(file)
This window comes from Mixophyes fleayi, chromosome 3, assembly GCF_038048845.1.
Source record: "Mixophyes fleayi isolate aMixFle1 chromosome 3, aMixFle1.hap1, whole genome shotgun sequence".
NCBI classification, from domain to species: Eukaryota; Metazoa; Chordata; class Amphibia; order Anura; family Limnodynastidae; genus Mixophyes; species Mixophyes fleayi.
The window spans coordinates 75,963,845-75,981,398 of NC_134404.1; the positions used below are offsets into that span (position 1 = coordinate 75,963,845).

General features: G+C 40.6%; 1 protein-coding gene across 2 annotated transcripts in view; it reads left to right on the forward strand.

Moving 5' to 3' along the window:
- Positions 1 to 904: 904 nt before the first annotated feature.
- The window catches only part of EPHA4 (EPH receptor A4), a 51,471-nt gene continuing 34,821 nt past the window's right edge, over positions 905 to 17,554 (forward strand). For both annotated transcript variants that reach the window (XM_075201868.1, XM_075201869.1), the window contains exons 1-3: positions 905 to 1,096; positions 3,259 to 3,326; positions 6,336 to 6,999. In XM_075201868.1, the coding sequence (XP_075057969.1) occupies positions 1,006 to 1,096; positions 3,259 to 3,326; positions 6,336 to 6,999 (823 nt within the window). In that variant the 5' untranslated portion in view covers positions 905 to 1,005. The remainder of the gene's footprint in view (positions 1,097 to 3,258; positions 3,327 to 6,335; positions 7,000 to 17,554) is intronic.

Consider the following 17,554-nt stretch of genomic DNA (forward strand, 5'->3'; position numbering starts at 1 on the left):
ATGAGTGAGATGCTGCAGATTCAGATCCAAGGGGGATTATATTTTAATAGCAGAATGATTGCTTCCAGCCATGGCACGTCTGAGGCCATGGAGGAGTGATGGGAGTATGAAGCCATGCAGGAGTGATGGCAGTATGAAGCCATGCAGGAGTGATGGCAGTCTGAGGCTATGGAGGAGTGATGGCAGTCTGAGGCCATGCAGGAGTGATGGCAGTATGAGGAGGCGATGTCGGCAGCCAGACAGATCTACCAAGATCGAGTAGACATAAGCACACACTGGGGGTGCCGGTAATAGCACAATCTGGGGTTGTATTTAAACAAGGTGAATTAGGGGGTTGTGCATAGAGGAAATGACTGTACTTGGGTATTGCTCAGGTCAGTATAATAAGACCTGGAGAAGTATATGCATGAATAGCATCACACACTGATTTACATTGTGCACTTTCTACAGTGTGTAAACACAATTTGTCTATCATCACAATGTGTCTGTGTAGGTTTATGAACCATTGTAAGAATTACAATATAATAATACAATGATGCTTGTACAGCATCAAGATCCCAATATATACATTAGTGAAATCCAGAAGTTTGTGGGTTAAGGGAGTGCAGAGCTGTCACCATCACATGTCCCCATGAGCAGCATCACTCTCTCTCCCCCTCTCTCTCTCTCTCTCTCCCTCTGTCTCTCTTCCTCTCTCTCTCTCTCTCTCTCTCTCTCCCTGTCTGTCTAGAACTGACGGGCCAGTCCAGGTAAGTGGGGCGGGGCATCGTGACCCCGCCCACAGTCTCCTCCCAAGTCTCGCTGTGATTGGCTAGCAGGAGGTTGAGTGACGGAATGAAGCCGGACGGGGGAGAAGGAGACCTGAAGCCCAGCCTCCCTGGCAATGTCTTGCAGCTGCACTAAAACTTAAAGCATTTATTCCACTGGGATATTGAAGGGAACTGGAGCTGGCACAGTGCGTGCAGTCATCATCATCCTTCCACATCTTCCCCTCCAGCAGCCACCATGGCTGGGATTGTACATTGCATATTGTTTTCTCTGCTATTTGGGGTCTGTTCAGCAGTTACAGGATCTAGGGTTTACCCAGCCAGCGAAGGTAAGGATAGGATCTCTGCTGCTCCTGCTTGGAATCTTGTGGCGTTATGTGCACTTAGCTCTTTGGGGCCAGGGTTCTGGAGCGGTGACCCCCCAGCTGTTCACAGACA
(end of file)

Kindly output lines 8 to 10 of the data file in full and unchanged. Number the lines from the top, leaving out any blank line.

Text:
- The window catches only part of EPHA4 (EPH receptor A4), a 51,471-nt gene continuing 34,821 nt past the window's right edge, over positions 905 to 17,554 (forward strand). For both annotated transcript variants that reach the window (XM_075201868.1, XM_075201869.1), the window contains exons 1-3: positions 905 to 1,096; positions 3,259 to 3,326; positions 6,336 to 6,999. In XM_075201868.1, the coding sequence (XP_075057969.1) occupies positions 1,006 to 1,096; positions 3,259 to 3,326; positions 6,336 to 6,999 (823 nt within the window). In that variant the 5' untranslated portion in view covers positions 905 to 1,005. The remainder of the gene's footprint in view (positions 1,097 to 3,258; positions 3,327 to 6,335; positions 7,000 to 17,554) is intronic.

Consider the following 17,554-nt stretch of genomic DNA (forward strand, 5'->3'; position numbering starts at 1 on the left):
ATGAGTGAGATGCTGCAGATTCAGATCCAAGGGGGATTATATTTTAATAGCAGAATGATTGCTTCCAGCCATGGCACGTCTGAGGCCATGGAGGAGTGATGGGAGTATGAAGCCATGCAGGAGTGATGGCAGTATGAAGCCATGCAGGAGTGATGGCAGTCTGAGGCTATGGAGGAGTGATGGCAGTCTGAGGCCATGCAGGAGTGATGGCAGTATGAGGAGGCGATGTCGGCAGCCAGACAGATCTACCAAGATCGAGTAGACATAAGCACACACTGGGGGTGCCGGTAATAGCACAATCTGGGGTTGTATTTAAACAAGGTGAATTAGGGGGTTGTGCATAGAGGAAATGACTGTACTTGGGTATTGCTCAGGTCAGTATAATAAGACCTGGAGAAGTATATGCATGAATAGCATCACACACTGATTTACATTGTGCACTTTCTACAGTGTGTAAACACAATTTGTCTATCATCACAATGTGTCTGTGTAGGTTTATGAACCATTGTAAGAATTACAATATAATAATACAATGATGCTTGTACAGCATCAAGATCCCAATATATACATTAGTGAAATCCAGAAGTTTGTGGGTTAAGGGAGTGCAGAGCTGTCACCATCACATGTCCCCATGAGCAGCATCACTCTCTCTCCCCCTCTCTCTCTCTCTCTCTCCCTCTGTCTCTCTTCCTCTCTCTCTCTCTCTCTCTCTCTCTCCCTGTCTGTCTAGAACTGACGGGCCAGTCCAGGTAAGTGGGGCGGGGCATCGTGACCCCGCCCACAGTCTCCTCCCAAGTCTCGCTGTGATTGGCTAGCAGGAGGTTGAGTGACGGAATGAAGCCGGACGGGGGAGAAGGAGACCTGAAGCCCAGCCTCCCTGGCAATGTCTTGCAGCTGCACTAAAACTTAAAGCATTTATTCCACTGGGATATTGAAGGGAACTGGAGCTGGCACAGTGCGTGCAGTCATCATCATCCTTCCACATCTTCCCCTCCAGCAGCCACCATGGCTGGGATTGTACATTGCATATTGTTTTCTCTGCTATTTGGGGTCTGTTCAGCAGTTACAGGATCTAGGGTTTACCCAGCCAGCGAAGGTAAGGATAGGATCTCTGCTGCTCCTGCTTGGAATCTTGTGGCGTTATGTGCACTTAGCTCTTTGGGGCCAGGGTTCTGGAGCGGTGACCCCCCAGCTGTTCACAGACA